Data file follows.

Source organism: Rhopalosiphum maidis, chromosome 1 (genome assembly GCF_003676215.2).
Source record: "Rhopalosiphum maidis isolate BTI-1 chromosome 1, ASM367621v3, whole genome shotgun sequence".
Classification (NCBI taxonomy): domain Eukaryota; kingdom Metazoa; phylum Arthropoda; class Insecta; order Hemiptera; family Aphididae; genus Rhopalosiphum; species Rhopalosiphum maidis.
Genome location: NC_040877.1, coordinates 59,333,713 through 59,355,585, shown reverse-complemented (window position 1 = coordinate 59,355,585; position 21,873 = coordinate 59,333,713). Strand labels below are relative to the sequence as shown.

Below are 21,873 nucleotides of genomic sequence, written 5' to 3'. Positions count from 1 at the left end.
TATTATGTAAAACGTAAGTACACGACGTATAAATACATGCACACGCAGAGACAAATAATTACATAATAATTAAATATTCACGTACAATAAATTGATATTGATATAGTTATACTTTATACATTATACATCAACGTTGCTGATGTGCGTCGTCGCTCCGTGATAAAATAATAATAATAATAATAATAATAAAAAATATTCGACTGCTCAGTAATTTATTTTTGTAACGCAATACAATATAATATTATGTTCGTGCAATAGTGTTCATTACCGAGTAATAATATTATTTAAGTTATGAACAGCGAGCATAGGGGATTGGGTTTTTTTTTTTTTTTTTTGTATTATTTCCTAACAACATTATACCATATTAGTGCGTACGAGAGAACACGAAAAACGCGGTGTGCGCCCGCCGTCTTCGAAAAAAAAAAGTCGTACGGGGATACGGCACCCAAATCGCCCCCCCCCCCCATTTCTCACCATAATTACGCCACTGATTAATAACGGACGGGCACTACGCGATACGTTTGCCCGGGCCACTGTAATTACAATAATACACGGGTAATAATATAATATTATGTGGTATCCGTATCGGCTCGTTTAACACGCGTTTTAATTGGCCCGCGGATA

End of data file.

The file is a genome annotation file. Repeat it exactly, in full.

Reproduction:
Source organism: Rhopalosiphum maidis, chromosome 1 (genome assembly GCF_003676215.2).
Source record: "Rhopalosiphum maidis isolate BTI-1 chromosome 1, ASM367621v3, whole genome shotgun sequence".
Classification (NCBI taxonomy): domain Eukaryota; kingdom Metazoa; phylum Arthropoda; class Insecta; order Hemiptera; family Aphididae; genus Rhopalosiphum; species Rhopalosiphum maidis.
Genome location: NC_040877.1, coordinates 59,333,713 through 59,355,585, shown reverse-complemented (window position 1 = coordinate 59,355,585; position 21,873 = coordinate 59,333,713). Strand labels below are relative to the sequence as shown.

Below are 21,873 nucleotides of genomic sequence, written 5' to 3'. Positions count from 1 at the left end.
TATTATGTAAAACGTAAGTACACGACGTATAAATACATGCACACGCAGAGACAAATAATTACATAATAATTAAATATTCACGTACAATAAATTGATATTGATATAGTTATACTTTATACATTATACATCAACGTTGCTGATGTGCGTCGTCGCTCCGTGATAAAATAATAATAATAATAATAATAATAAAAAATATTCGACTGCTCAGTAATTTATTTTTGTAACGCAATACAATATAATATTATGTTCGTGCAATAGTGTTCATTACCGAGTAATAATATTATTTAAGTTATGAACAGCGAGCATAGGGGATTGGGTTTTTTTTTTTTTTTTTTGTATTATTTCCTAACAACATTATACCATATTAGTGCGTACGAGAGAACACGAAAAACGCGGTGTGCGCCCGCCGTCTTCGAAAAAAAAAAGTCGTACGGGGATACGGCACCCAAATCGCCCCCCCCCCCCATTTCTCACCATAATTACGCCACTGATTAATAACGGACGGGCACTACGCGATACGTTTGCCCGGGCCACTGTAATTACAATAATACACGGGTAATAATATAATATTATGTGGTATCCGTATCGGCTCGTTTAACACGCGTTTTAATTGGCCCGCGGATA